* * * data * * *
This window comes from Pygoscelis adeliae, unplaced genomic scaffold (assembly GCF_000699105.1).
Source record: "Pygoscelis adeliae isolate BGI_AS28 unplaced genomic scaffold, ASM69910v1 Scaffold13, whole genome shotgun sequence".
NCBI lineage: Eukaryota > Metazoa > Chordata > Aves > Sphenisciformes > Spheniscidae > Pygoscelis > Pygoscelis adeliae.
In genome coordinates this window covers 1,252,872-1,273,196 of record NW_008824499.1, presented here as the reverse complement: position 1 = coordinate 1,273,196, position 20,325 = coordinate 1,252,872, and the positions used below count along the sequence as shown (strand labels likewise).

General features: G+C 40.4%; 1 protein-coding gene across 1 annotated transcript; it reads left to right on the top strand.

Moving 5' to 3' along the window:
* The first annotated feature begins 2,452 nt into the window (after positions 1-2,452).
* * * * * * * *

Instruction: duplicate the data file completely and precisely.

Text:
This window comes from Pygoscelis adeliae, unplaced genomic scaffold (assembly GCF_000699105.1).
Source record: "Pygoscelis adeliae isolate BGI_AS28 unplaced genomic scaffold, ASM69910v1 Scaffold13, whole genome shotgun sequence".
NCBI lineage: Eukaryota > Metazoa > Chordata > Aves > Sphenisciformes > Spheniscidae > Pygoscelis > Pygoscelis adeliae.
In genome coordinates this window covers 1,252,872-1,273,196 of record NW_008824499.1, presented here as the reverse complement: position 1 = coordinate 1,273,196, position 20,325 = coordinate 1,252,872, and the positions used below count along the sequence as shown (strand labels likewise).

General features: G+C 40.4%; 1 protein-coding gene across 1 annotated transcript; it reads left to right on the top strand.

Moving 5' to 3' along the window:
* The first annotated feature begins 2,452 nt into the window (after positions 1-2,452).